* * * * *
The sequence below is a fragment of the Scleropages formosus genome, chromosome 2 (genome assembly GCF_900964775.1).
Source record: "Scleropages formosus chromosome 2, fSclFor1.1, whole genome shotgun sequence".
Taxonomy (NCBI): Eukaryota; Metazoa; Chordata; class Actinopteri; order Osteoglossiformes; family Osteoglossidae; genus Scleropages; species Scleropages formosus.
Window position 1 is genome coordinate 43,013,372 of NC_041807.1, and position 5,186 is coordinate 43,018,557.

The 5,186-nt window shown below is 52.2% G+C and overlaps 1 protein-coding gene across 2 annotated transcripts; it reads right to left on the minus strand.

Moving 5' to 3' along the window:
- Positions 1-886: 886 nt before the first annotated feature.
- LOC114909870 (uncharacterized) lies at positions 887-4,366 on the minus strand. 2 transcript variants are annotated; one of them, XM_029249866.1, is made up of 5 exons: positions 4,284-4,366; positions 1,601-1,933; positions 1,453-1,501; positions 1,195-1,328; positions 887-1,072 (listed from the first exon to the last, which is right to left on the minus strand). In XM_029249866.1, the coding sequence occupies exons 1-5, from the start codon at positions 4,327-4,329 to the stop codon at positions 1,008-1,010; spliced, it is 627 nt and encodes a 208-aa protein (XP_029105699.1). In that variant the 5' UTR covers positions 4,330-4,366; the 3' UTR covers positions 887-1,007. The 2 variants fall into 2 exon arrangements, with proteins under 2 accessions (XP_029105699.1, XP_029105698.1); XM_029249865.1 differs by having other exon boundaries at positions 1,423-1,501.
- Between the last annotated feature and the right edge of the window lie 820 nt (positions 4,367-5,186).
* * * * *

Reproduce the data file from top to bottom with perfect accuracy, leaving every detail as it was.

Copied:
The sequence below is a fragment of the Scleropages formosus genome, chromosome 2 (genome assembly GCF_900964775.1).
Source record: "Scleropages formosus chromosome 2, fSclFor1.1, whole genome shotgun sequence".
Taxonomy (NCBI): Eukaryota; Metazoa; Chordata; class Actinopteri; order Osteoglossiformes; family Osteoglossidae; genus Scleropages; species Scleropages formosus.
Window position 1 is genome coordinate 43,013,372 of NC_041807.1, and position 5,186 is coordinate 43,018,557.

The 5,186-nt window shown below is 52.2% G+C and overlaps 1 protein-coding gene across 2 annotated transcripts; it reads right to left on the minus strand.

Moving 5' to 3' along the window:
- Positions 1-886: 886 nt before the first annotated feature.
- LOC114909870 (uncharacterized) lies at positions 887-4,366 on the minus strand. 2 transcript variants are annotated; one of them, XM_029249866.1, is made up of 5 exons: positions 4,284-4,366; positions 1,601-1,933; positions 1,453-1,501; positions 1,195-1,328; positions 887-1,072 (listed from the first exon to the last, which is right to left on the minus strand). In XM_029249866.1, the coding sequence occupies exons 1-5, from the start codon at positions 4,327-4,329 to the stop codon at positions 1,008-1,010; spliced, it is 627 nt and encodes a 208-aa protein (XP_029105699.1). In that variant the 5' UTR covers positions 4,330-4,366; the 3' UTR covers positions 887-1,007. The 2 variants fall into 2 exon arrangements, with proteins under 2 accessions (XP_029105699.1, XP_029105698.1); XM_029249865.1 differs by having other exon boundaries at positions 1,423-1,501.
- Between the last annotated feature and the right edge of the window lie 820 nt (positions 4,367-5,186).